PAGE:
Jeremiah Johnson Blu-ray: Robert Redford's Unforgiving Western Adventure Turns 40
The film: Jeremiah Johnson (1972), newly available on Blu-ray via Warner Home Video.
Why it's an Inessential Essential: The audio commentary on the new Blu-ray of Jeremiah Johnson suggests that director Sydney Pollack's time helming the serio-comic 1972 Western mirrored his inexperienced protagonist's uphill struggle to survive in pioneer America. Before making Jeremiah Johnson, Pollack directed episodes of such western tv shows as Frontier Circus and The Tall Man and even a feature-length western called The Scalphunters (1968). Still, Pollack is not normally associated with Westerns. And after hearing him talk about some of the travails he had filming Jeremiah Johnson, it's easy to see why the film was the late filmmaker's only Western.
On the commentary track (originally recorded for the film's DVD issue) featuring Pollack, Redford and co-writer John Milius, Redford describes Johnson as a "novice tenderfoot" who's just getting the lay of uncharted Western territory. He has no idea how to survive in the American wilderness as a trapper. In fact, Johnson's naïveté is often a great source of humor, as when Johnson is attacked by a grizzly bear that fellow trapper Chris "Bear Claw" Lapp (Will Geer) steers into Johnson's path.
Johnson's story, which is roughly based on Raymond Thorp and Robert Bunker's non-fiction book Crow Killer: The Saga of Liver-Eating Johnson, is about how an inexperienced man learned to adapt in order to survive. His dreams of frontier life are almost never realized in the way he imagines they will be; forces beyond Johnson's control always ultimately determine the circumstances by which he's able to blaze his own trail. For example, Johnson adopts a young boy for a ward after the boy's family family is massacred by Blackfoot Indians. But Johnson does this partly out of indecision; he doesn't have the heart to say "No" to the boy's distraught biological mother. Johnson also marries a Flathead Indian — not entirely by choice. He soon learns to see his wife as the remarkable woman she is but again, Johnson has to adjust his expectations to get even that far.
How the DVD/Blu Ray Makes the Case for the Film: Pollack's stories about the making of Jeremiah Johnson are easily the highlight of the film's audio commentary track, including such tales as when he had to lay down chain-link fence in the snow to help the film's trained horses cross treacherously snowy, mountainous terrain, or when he got a live grizzly to chase Redford, saying that the bear had to be teased as if it were a domesticated dog. Pollack was such a gifted raconteur that many of the minor details he relates on the audio commentary prove how effortless his total recollection of shooting Jeremiah Johnson was, like when he anticipates the moment in a scene where Redford trips while wading around in freezing water. Redford's fall that isn't particularly impressive, but the breezy way that Pollack anticipates the minor event certainly is.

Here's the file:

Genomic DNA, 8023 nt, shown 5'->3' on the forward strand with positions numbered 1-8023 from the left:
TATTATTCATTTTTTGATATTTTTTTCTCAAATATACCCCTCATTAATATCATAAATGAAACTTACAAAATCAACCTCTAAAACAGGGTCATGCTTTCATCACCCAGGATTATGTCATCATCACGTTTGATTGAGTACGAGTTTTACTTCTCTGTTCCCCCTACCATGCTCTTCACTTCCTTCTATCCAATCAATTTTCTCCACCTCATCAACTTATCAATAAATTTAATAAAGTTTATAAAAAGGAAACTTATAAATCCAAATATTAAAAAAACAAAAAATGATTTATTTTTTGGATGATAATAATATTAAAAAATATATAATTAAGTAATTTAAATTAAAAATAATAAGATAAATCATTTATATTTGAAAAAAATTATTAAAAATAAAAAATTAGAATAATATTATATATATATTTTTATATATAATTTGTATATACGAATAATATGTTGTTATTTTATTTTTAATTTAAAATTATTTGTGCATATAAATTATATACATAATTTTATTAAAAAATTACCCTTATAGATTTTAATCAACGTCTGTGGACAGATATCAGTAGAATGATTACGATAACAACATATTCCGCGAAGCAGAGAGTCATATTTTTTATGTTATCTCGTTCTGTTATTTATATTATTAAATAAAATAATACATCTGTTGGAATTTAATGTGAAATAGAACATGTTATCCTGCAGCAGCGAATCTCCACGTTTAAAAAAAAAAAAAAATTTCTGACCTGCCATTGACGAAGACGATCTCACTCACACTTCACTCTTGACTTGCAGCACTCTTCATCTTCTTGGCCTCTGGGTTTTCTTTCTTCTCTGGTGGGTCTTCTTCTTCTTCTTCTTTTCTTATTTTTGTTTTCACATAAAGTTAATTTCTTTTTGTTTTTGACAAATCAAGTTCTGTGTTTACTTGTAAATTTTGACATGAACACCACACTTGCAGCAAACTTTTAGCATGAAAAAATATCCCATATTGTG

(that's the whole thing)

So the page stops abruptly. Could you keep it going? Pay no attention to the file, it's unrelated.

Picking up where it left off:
Other Interesting Trivia: Pollack's mentality of having to get "everything done on take one" is not at all self-evident from the film's footage, but it's interesting hearing him talk about how, like Johnson, he made due with the resources available to him. This includes working with an "absolute minimum crew," a number of whom were not Pollack's first choices. He describes the film's composers, John Rubinstein and Tim McIntire, as "kids that just auditioned with a tape." He also matter-of-factly recalls that he "didn't even have time to go out and get a known cinematographer," settling for Duke Callaghan, with whom Pollack had previously collaborated on some TV projects. So when Pollack remarks, "If you see how deep the snow is, you see there's no such thing as take two," and you see how beautiful Jeremiah Johnson turned out, you know that Pollack didn't just do the best job he could with the limited resources available to him. Jeremiah Johnson is in fact a testament to Pollack's consummate ability to roll with whatever punches rained down on him.
Simon Abrams is a NY-based freelance film critic whose work has been featured in outlets like The Village Voice, Time Out New York, Vulture and Esquire. Additionally, some people like his writing, which he collects at Extended Cut.